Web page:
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If Your CFD Predictions Aren’t Accurate, Everything Else is Moot

By Yuya Ando, Software Cradle

Predicting ground vehicle drag (CD) and lift (CL) is an extremely challenging benchmark for assessing CFD accuracy. The Japanese Society of Automotive Engineers (JSAE) collected drag and lift data for a 1/5 scale vehicle design submitted from an Ideas Competition for a Low Drag Car 1. A 3D computer model was provided to eight CFD developers/suppliers to determine how well CFD can predict zero-degree yaw drag and lift.

Software Cradle used its SC/Tetra, unstructured grid, general-purpose CFD software, to construct a 20M element model. The model took 40 minutes to generate the mesh using a computer not much bigger than what most people have at home. The steady state model used a k-w shear-stress transport turbulence model. The solution took just over two days to complete using an eight-processor CPU and 3.5GB of RAM.

Results were submitted to JSAE for comparison with the experimental measurements. This was not a data-matching exercise where the model parameters were tuned to match the experimental data. Model predictions were submitted without knowing the measured values of CD and CL. Results are shown in the following table.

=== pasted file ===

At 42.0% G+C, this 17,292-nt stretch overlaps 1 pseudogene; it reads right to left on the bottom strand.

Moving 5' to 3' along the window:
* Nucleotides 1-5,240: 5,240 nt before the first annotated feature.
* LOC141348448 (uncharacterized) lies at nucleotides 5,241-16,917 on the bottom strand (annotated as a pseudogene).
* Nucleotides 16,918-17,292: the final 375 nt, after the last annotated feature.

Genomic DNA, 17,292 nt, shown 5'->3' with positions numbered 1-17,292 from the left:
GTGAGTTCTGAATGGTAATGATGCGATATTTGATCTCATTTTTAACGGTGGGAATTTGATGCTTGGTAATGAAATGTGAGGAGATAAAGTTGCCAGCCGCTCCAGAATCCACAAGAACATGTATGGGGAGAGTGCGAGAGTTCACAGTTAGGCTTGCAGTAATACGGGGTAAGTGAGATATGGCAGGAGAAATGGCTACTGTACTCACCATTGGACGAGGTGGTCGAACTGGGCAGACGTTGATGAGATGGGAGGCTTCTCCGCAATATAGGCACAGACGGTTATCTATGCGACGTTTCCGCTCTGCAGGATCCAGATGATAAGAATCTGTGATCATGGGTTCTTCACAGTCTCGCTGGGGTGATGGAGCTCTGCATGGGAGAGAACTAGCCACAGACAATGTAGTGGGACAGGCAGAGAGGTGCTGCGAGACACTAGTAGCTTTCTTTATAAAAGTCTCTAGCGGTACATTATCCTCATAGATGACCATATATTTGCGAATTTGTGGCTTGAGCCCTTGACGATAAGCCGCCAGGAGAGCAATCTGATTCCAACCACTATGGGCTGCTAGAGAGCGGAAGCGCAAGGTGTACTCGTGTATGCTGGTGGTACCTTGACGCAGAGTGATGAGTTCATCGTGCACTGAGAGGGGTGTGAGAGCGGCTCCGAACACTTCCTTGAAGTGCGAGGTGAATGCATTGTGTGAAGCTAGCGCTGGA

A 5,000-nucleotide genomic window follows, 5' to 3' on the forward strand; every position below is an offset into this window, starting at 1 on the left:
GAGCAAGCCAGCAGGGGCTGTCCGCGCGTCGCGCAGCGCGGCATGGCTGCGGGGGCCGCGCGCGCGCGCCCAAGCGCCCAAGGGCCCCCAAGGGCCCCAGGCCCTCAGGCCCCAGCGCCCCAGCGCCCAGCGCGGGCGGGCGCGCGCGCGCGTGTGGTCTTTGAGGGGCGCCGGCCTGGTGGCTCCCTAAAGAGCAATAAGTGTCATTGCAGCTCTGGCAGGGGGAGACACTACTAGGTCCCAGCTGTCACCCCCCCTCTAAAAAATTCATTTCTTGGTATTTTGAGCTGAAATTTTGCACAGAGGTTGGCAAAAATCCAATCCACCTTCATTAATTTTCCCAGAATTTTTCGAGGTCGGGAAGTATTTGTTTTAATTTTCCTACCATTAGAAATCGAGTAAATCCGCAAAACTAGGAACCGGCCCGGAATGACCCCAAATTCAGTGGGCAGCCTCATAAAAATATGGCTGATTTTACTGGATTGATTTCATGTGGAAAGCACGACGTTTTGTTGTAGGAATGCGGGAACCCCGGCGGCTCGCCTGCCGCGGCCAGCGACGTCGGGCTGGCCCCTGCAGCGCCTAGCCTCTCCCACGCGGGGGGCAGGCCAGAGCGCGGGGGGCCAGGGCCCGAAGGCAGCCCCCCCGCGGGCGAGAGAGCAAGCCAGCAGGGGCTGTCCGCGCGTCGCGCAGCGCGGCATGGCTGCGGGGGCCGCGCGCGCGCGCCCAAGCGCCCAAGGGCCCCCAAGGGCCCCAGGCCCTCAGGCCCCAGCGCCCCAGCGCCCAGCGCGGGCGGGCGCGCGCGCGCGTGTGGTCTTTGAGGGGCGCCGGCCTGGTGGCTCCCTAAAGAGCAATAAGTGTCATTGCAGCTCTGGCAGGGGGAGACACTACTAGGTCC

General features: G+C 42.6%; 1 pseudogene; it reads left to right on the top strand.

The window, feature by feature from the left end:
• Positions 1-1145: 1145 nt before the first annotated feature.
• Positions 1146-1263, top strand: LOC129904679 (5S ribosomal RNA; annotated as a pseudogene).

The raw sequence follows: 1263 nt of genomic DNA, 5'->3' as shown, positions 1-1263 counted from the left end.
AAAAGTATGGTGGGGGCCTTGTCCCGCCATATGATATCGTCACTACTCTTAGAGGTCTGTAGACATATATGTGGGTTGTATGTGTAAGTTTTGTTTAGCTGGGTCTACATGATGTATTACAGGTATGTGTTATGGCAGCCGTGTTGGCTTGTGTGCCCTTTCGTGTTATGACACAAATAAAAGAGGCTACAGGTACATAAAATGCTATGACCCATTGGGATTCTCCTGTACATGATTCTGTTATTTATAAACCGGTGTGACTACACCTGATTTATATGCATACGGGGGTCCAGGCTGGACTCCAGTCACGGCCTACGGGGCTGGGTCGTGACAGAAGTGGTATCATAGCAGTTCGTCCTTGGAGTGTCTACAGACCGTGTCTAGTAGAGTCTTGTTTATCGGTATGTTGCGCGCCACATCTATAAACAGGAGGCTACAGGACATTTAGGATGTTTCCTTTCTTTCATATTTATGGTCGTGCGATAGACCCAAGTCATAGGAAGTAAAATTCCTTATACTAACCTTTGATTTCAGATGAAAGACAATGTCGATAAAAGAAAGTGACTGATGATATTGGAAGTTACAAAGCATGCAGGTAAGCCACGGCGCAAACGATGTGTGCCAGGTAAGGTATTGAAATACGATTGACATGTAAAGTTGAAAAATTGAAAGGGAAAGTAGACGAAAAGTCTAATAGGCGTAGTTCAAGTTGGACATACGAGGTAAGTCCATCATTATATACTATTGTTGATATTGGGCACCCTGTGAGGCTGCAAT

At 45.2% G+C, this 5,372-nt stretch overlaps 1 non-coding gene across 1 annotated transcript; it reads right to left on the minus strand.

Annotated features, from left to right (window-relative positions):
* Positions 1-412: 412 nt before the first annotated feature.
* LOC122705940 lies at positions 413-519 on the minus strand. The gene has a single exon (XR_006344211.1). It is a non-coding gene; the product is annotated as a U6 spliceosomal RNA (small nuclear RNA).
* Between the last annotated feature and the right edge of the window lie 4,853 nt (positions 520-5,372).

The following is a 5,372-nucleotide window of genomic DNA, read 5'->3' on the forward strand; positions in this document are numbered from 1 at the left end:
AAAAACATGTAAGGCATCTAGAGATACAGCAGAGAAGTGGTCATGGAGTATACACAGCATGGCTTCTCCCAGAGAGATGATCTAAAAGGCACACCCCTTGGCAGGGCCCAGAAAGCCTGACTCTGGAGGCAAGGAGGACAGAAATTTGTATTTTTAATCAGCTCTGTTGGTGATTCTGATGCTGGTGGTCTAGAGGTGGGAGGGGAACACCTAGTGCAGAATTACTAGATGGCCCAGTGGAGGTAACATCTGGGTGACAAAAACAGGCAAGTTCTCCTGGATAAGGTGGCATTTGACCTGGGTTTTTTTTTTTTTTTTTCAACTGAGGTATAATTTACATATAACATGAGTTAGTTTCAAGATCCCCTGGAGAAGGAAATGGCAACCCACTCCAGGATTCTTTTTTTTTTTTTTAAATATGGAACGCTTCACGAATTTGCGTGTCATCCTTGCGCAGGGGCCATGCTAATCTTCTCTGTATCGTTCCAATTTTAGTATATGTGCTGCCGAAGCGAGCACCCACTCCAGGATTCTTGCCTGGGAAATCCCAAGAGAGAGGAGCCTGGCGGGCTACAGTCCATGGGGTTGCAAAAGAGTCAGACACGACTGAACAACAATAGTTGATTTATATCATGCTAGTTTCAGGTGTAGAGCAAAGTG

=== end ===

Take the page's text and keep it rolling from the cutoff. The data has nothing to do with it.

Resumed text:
Model Predictions

As can be seen, SC/Tetra, using the advanced k-w shear-stress turbulence model, predicted both CD and CL within 1% of the measured values. This was well within the noise level of the experimental measurements2.

The accuracy of a CFD simulation are usually application dependent, and well-controlled validation tests are always recommended

1 The CFD committee (ed.), Geometry Data of Model Vehicle Used in Wind Tunnel Testing for Prospective CFD Benchmark Tests (in Japanese), Technical Report Series, JSAE, No.42, (2008).

2 Shimano, K. Et al., Wind Tunnel Testing of JSAE Standard Low- aerodynamic-drag Vehicle Body Using 1/5 Scale Model, Review of Automotive Engineering, Vol. 30, No.1, (2009).

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